The Gospel of John has been overlooked in the historical search for Jesus. Surprisingly, this gospel is a more valuable resource than most scholars have admitted recently. Presenters: Dr. Paul N. Anderson and Dr. Shirley Paulson
The Hebrew Bible as originally created "was meant to be heard, not read silently. By reading it aloud you will discover, even feel, its rhythm. This text demands performance."
What I’ve discovered is that the more I understand the world in which these ancient texts were written, the more I can relate to the God-experiences these writers were talking about.
Whatever translation you’re using, switch to another. You will gain a new point of view on your favorite scriptures. A switch will remind you that translations are not THE BIBLE, but versions of the Bible.
One of the issues that’s really beginning to affect these communities and the second and third generation is the question of authority. … How do we know that our group is doing things right? An interview with Dr. Perry Kea.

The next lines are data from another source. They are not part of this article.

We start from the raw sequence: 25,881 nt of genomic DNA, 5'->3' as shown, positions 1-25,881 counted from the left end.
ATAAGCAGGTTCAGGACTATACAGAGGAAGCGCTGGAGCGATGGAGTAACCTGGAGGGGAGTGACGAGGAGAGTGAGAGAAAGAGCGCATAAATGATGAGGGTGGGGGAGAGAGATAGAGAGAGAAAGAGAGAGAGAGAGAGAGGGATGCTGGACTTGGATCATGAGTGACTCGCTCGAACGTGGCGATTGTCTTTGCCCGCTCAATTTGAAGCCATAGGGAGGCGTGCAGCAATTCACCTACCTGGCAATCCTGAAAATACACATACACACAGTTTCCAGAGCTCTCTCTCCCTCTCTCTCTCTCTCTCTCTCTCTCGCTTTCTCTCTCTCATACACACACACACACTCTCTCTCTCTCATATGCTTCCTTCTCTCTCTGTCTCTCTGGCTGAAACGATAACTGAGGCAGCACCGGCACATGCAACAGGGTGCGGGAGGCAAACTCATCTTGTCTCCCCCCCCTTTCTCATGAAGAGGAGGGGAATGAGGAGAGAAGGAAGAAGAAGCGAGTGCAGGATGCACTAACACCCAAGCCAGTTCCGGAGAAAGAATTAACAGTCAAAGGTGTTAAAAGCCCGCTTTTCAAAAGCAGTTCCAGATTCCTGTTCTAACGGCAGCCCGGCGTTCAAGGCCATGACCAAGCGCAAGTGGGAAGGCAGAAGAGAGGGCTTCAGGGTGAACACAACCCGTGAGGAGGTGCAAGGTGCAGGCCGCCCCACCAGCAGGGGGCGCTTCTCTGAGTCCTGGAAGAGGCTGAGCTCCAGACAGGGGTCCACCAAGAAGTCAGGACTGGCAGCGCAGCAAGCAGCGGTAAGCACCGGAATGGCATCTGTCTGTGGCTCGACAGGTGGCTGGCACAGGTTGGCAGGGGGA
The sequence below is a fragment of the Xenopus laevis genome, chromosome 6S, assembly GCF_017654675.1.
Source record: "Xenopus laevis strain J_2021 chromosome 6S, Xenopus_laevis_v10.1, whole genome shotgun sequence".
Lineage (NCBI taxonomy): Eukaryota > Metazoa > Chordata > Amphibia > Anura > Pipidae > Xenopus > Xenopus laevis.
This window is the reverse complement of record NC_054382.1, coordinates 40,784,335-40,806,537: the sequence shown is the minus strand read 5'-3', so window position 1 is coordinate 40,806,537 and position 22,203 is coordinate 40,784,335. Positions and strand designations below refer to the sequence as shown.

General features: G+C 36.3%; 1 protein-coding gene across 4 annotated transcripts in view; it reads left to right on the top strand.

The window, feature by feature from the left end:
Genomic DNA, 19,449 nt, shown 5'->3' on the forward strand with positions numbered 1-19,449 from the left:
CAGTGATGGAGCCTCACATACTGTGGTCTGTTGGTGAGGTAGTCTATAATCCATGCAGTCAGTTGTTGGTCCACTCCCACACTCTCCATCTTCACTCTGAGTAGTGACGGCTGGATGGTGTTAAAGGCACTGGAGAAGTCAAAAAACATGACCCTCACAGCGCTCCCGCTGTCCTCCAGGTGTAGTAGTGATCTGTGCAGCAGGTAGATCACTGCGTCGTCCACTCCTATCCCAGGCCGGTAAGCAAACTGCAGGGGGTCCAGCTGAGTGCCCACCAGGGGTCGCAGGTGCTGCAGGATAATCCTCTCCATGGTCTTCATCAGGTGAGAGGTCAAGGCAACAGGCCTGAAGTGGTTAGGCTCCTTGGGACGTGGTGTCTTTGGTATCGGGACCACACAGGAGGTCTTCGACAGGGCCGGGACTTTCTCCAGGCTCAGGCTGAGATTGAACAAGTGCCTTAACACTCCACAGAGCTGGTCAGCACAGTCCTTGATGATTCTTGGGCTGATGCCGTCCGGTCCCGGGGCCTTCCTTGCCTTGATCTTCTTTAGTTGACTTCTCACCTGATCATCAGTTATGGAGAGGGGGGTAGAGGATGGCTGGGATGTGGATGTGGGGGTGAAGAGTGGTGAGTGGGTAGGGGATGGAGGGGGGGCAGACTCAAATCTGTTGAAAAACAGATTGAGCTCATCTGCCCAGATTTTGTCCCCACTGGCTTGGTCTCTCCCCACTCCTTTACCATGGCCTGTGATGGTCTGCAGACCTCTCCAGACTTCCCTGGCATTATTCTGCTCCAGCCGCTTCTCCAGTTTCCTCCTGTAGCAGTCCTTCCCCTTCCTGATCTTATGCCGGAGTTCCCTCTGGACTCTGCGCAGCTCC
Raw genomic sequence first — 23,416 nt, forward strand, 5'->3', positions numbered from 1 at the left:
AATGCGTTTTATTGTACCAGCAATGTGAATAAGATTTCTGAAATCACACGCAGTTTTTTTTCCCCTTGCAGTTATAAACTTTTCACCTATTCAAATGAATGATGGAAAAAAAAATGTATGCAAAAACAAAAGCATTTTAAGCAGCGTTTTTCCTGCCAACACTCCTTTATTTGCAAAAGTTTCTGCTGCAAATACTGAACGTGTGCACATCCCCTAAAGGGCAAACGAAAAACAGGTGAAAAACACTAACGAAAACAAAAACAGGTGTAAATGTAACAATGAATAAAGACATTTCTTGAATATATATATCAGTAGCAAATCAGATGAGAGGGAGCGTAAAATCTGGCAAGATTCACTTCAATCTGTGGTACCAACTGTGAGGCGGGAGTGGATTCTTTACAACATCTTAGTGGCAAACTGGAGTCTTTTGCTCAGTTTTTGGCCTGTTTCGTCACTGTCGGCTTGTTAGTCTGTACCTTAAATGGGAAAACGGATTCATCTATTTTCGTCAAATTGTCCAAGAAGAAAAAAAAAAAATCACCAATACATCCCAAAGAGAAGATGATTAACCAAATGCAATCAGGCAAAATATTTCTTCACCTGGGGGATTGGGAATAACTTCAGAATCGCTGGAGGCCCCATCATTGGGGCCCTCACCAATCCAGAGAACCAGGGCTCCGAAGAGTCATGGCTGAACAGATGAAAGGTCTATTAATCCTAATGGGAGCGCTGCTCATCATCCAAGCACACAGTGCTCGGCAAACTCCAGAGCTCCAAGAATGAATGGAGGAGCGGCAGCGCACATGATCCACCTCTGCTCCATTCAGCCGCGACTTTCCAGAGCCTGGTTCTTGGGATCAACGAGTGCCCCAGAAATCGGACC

So when we see, for example, a painting, in the catacombs of Jonah being cast out of the big fish, is it Bible itself? An interview with Eric Smith, PhD.
A translation can become fixed, immutable, and sacred. … All too often a translation becomes an idol. Bible translations tend to become THE BIBLE for a community and substitute for the original languages.
The book challenges the general public, many churches, and most scholars to re-consider how to think about Jesus and these hundreds of years before there were ‘Christians.’
"The Bible does not offer us rules that determine reality, rather it offers some combination of a wild stream and an improvising jazz band which make life bigger."